Continue reading “Middle East – Still standing”
As its economy booms Turkey has attracted the attention of the world’s legal market. Will Clifford Chance and DLA Piper’s arrival mark a new chapter for the country’s local firm?
Clifford Chance’s move into Istanbul didn’t exactly take the market by surprise. The announcement that the Magic Circle firm is to open an outpost in the Turkish city followed its 2009 hire of Mete Yegin from local heavyweight Pekin & Pekin. Required by local Bar rules to ally with a local firm, CC will now officially launch in conjunction with Yegin’s firm, Yegin Legal Consultancy.
Continue reading “Turkey – Bridging the Gap”
Everything seems to conspire to prevent all but the most adventurous and patient of investors from entering Angola. A room at the ‘four star’ Tropico hotel, a 1970s’ block in downtown Luanda, will set you back $500 a night. Once checked in expect to pay $10 for a two-litre bottle of drinking water, $6 for a beer and $20 for a sandwich. It’s not surprising that the capital Luanda is now one of the most expensive cities in the world. Working in Angola requires not only deep pockets but also patience and preferably a bit of Portuguese. Yet investors and their lawyers remain unperturbed, lured into oil-rich Angola by double-digit growth rates and growing investment opportunities.
Angola is a country of paradoxes, a stark contrast of boom town and abject poverty. Executives at the country’s national oil company Sonangol will travel to Lisbon to meet its lawyers because working in and travelling to Angola is so difficult. Despite the difficulties, with real GDP growth rates of 21% and 13% in 2007 and 2008 respectively, and major mandates on offer, international law firms are finding there is work to do in the country. Oil is at the heart of this growth, with revenues from the sector accounting for a massive 85% of the country’s GDP. Having overtaken Saudi Arabia and Iran to become China’s biggest oil supplier, Angola is also benefiting from a stream of multi-billion-dollar Chinese investments. Among them money from China has been paved into the reconstruction of the Benguela railway, much of which was destroyed in the recent civil war.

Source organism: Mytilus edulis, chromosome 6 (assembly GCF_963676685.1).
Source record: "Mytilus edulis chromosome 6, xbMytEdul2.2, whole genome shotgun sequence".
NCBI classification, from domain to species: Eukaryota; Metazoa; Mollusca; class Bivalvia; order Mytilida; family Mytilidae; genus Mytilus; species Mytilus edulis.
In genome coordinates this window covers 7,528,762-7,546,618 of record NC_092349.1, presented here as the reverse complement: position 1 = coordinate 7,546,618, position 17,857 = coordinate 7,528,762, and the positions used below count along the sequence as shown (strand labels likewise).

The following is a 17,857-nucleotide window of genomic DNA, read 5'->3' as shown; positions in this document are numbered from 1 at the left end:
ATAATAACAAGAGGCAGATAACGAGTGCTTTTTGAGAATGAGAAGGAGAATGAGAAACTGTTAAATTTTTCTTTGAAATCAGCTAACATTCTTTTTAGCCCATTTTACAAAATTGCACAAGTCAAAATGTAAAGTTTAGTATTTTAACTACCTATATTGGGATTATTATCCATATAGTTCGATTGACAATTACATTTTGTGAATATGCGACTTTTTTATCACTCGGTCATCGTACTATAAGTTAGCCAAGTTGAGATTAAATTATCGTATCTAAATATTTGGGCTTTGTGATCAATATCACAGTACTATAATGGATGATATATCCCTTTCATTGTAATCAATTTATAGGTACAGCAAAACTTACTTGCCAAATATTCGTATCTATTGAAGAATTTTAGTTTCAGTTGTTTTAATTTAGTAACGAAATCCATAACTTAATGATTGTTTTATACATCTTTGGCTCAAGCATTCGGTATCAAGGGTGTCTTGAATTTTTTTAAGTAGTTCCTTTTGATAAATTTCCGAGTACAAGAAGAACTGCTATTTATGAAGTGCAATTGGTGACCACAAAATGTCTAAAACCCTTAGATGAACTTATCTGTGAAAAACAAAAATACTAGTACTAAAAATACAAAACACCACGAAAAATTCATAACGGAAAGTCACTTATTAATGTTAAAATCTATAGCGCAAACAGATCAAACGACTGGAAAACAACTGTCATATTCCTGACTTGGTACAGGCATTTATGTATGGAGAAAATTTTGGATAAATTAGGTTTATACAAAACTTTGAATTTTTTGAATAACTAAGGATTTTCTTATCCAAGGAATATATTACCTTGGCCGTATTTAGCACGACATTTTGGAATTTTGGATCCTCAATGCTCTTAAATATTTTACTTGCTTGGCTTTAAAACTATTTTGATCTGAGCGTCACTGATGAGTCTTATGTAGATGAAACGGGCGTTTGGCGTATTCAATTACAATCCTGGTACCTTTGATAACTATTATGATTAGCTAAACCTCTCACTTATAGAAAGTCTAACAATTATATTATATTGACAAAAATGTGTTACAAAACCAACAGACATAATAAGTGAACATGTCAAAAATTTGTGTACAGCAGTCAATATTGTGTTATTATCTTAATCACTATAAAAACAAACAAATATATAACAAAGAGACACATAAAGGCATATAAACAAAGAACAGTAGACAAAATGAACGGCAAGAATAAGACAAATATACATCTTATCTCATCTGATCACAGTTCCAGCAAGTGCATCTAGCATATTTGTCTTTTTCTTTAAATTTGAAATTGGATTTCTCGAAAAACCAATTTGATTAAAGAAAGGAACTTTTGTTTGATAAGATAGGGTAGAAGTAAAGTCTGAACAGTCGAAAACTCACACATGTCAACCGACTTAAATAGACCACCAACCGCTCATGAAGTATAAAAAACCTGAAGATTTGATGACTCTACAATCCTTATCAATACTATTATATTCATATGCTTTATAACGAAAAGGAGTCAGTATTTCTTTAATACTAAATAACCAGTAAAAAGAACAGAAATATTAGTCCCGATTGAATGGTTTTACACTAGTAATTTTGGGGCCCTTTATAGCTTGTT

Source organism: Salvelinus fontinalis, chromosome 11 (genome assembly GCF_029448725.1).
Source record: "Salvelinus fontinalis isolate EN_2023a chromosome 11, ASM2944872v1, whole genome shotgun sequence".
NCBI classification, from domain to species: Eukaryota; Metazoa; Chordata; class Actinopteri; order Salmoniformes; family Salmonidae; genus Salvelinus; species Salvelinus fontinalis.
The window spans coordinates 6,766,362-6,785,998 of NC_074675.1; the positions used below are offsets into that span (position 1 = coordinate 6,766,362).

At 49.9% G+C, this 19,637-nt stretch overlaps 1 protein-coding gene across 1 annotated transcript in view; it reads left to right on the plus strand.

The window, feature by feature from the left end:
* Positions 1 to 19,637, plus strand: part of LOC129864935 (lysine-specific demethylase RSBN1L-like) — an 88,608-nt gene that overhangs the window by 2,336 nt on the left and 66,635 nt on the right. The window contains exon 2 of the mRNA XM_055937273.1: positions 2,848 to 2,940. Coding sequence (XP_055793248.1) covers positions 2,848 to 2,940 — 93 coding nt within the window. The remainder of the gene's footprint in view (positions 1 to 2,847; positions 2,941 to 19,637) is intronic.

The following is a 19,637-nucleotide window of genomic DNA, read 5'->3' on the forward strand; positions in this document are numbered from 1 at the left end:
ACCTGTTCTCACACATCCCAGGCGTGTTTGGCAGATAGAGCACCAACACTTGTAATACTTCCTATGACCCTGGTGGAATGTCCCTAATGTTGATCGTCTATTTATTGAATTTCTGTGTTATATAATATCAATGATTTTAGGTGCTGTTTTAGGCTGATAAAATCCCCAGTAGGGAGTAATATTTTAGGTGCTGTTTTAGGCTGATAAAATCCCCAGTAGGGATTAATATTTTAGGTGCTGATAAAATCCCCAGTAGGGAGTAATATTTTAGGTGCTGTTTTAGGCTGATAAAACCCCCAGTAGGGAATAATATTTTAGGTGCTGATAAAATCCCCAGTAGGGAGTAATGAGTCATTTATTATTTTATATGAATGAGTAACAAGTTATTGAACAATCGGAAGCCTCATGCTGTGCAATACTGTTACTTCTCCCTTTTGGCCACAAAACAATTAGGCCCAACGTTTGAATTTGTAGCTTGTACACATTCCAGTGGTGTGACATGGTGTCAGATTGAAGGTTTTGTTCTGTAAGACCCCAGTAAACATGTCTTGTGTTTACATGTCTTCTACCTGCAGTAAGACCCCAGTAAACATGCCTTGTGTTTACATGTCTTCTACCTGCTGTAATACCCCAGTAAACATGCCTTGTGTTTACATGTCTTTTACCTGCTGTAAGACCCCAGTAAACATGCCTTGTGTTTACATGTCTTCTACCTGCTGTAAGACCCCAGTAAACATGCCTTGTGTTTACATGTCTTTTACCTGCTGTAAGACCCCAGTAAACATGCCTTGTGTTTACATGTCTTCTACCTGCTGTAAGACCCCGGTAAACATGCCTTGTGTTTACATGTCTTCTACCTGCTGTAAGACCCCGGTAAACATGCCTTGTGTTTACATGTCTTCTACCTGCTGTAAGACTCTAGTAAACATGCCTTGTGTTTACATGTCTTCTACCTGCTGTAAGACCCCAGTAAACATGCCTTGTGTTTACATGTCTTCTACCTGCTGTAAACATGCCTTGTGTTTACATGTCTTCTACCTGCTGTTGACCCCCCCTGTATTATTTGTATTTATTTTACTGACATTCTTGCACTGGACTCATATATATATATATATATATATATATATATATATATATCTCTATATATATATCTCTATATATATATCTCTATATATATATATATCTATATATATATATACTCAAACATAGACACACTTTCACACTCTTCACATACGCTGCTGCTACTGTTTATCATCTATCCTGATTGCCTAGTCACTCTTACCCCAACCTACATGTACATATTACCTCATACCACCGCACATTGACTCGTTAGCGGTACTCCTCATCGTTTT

Continue reading “The right track”
Amid leaner times in the Gulf and a flat economy in Dubai, international clients are moving their focus to other key Gulf states. LB canvasses the leading domestic and international firms and asks, what next?
In early 2012, the sailing dhows off the coast of Abu Dhabi will have some serious competition on their hands. The emirate is due to play host to the yachts of the round-the-world Volvo Ocean Race, in another sign of its growing profile and confidence on the world stage.
Continue reading “Changing tack”
Israel has the highest number of lawyers per capita of any country in the world – one lawyer for every 166 people – and so far it has managed to keep them all busy. For a country with a population of 7.3 million, a legal profession boasting 44,000 participants is quite some feat (the UK has 150,000).
In the past decade many of the top Israeli firms have doubled in size and have regularly been outperforming the wider market. The economy has flourished, international business has taken off and law firms have reaped the rewards. Now they just have to keep up the momentum. Continue reading “A hive of activity”